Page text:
18. #58
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    Ft. Collins, Colorado
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    Default

    "Does that count? Or do I have to graft them first before it counts?"

    I guess that's up to you. Compare the pictures of your grafted queen cells to the "monster" swarm cells the bee's raised in your other post. How did they compare?? Appeared to me there was quite a difference which I would have expected if they were the first cells I tried to raise. Next year you will be able to compare the result's of your grafted queen's nuc's to the nuc's with queen's raised on there own. Which did better?? I would think most buyers would be interested to know whether you're using your own queen's for production or not.
    As I said earlier, my two cents. Just thought you might have wanted to try out your extra 12 queen's before you offered them for sale.

  19. #59
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    Boone County, West Virginia, USA
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    Default

    >Compare the pictures of your grafted queen cells to the "monster" swarm cells the bee's raised in your other post.

    FYI, the four cells I took out of that colony were the biggest out of about 30. The one I took a picture of was the biggest. I know you are a lady and it may be hard to understand, but bigger is not always better. Also, the "monster" cells look bigger because they don't have a 1/2" plastic JZBZ queen cup on the end and also have more than additional 1/2" of wax where I cut above the cell into the comb. That makes them appear to be bigger. It is an illusion. If you would open your eyes and quit being jealous of someone else's efforts and you'd realize that.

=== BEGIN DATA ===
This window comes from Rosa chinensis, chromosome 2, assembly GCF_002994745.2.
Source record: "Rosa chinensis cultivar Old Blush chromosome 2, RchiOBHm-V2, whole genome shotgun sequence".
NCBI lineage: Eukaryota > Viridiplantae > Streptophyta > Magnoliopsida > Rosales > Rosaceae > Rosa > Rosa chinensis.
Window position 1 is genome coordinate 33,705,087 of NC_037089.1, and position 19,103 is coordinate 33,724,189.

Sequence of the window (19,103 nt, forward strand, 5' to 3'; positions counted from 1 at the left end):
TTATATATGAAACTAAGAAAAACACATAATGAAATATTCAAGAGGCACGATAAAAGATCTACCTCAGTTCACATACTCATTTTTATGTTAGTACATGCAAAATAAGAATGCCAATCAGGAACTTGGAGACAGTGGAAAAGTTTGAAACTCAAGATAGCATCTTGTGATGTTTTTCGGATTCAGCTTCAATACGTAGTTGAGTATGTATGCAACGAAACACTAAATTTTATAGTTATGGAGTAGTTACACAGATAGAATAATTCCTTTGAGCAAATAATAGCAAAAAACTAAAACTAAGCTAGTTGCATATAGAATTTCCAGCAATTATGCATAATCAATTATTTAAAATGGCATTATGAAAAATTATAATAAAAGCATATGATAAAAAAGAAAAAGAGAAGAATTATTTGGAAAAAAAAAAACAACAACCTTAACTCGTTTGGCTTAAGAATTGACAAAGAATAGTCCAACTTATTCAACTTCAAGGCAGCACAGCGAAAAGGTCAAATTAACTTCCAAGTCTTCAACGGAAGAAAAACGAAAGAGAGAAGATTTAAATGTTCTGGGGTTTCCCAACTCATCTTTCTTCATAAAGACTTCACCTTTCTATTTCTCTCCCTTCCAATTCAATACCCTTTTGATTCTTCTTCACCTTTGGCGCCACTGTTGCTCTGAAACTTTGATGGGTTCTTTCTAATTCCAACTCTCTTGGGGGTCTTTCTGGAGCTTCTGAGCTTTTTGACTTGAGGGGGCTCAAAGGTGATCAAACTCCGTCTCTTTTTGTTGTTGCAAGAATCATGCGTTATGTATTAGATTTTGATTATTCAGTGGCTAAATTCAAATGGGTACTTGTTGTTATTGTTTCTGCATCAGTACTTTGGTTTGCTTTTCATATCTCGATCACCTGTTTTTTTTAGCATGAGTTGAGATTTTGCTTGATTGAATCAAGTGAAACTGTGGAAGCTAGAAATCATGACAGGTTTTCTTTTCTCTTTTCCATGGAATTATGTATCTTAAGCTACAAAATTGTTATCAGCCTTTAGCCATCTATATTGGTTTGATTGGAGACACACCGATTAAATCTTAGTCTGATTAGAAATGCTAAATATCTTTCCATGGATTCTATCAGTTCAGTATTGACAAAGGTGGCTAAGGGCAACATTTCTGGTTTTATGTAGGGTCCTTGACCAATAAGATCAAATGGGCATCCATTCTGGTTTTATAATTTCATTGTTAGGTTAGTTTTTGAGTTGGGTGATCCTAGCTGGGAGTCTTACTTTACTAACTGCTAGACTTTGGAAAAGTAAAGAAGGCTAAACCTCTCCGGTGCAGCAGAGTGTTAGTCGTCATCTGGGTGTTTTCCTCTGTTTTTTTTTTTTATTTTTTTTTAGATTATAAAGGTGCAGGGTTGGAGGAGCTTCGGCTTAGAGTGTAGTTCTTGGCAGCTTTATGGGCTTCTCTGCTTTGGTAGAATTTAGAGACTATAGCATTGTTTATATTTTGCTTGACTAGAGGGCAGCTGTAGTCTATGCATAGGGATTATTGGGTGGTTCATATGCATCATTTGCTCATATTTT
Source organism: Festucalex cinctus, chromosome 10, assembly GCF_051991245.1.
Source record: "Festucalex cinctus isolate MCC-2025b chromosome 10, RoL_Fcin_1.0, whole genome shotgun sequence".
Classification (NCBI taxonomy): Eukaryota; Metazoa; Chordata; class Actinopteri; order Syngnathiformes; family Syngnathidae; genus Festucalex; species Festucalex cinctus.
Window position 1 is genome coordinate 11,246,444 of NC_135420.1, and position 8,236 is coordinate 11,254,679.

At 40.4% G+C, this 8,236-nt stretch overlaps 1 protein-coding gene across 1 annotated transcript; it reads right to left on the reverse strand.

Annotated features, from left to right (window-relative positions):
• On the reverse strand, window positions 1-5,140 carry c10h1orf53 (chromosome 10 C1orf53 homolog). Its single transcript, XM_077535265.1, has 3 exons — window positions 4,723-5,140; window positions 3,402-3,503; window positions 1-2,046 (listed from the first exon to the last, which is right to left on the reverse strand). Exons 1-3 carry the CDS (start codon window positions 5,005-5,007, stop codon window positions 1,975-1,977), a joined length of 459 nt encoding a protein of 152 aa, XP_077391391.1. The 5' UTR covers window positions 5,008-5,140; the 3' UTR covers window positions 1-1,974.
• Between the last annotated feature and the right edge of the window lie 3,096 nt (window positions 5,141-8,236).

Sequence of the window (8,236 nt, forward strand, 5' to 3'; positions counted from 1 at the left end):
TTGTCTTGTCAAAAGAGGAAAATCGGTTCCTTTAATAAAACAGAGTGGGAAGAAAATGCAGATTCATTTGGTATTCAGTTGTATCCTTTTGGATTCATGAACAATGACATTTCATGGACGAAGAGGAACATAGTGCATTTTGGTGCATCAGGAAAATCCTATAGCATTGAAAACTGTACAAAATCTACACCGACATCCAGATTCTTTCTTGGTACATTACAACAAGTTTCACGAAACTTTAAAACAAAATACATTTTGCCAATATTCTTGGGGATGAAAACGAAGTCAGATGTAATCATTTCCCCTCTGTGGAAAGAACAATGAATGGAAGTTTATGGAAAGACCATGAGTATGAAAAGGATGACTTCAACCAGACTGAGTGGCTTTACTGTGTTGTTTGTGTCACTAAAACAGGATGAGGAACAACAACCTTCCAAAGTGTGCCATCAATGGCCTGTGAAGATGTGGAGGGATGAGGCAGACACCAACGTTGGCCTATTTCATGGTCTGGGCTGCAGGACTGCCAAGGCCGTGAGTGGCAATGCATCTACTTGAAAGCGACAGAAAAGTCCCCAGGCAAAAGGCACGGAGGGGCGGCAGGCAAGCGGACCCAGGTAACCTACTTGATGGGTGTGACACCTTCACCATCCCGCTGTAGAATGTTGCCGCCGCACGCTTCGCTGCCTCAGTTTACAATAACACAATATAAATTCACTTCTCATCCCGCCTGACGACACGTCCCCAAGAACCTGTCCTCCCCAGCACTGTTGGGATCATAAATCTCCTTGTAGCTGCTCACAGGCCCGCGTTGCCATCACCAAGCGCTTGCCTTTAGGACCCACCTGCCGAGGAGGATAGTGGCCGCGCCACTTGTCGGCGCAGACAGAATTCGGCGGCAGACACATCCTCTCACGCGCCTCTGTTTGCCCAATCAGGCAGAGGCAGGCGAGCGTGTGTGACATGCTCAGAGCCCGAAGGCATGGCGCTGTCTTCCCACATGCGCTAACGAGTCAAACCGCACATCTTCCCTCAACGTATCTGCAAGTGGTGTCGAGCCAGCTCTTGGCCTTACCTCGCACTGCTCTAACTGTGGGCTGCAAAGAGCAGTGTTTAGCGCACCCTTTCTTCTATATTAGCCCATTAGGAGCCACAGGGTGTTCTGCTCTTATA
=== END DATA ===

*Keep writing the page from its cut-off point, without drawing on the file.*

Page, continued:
>I would think most buyers would be interested to know whether you're using your own queen's for production or not.

    Yep, I'm using them. I quadrupled the number of colonies I have last year, I went from five to twenty, and only ordered two queens. I have eleven cells that I grafted that I will be placing in in some deep nucs tomorrow.

    > As I said earlier, my two cents.

    Out of the 1.25 average weekly posts that you post, it probably would be spent more wisely elsewhere.

    >Just thought you might have wanted to try out your extra 12 queen's before you offered them for sale.

    Do you mean "thought" or "assumed". I will be using some so you assumed correctly. As I said, these are "extra". If you have "extra" that typically means that you do not need them. If no one wants them I'll have to kill them. I'd rather offer them out than to kill them. Not everyone needs every queen they raise and they usually raise more so they can have some "extra". I shouldn't feel like I need to defend myself or my actions to you but I do. I feel like you have personally attacked me. I don't care to answer any questions you have, but when you "think" and "assume" and "imagine" things please keep it to yourself in the future. You don't know me or anything about me. If you did I doubt that you would be "thinking" anything other than I do the best I can for my bees.

  20. #60
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    Feb 2008
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    Hanford Ca
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    Default

    Cass Would you try shipping any extra queens? If so I would be interested in one you have done enoug studying of this offspring to know they are from great feral stock. And all daughters of hers are performing well and could be resilant certain diseases. Shoot me a pm. If you need queen cages to ship I have some I could send you just let me know.

    aNGI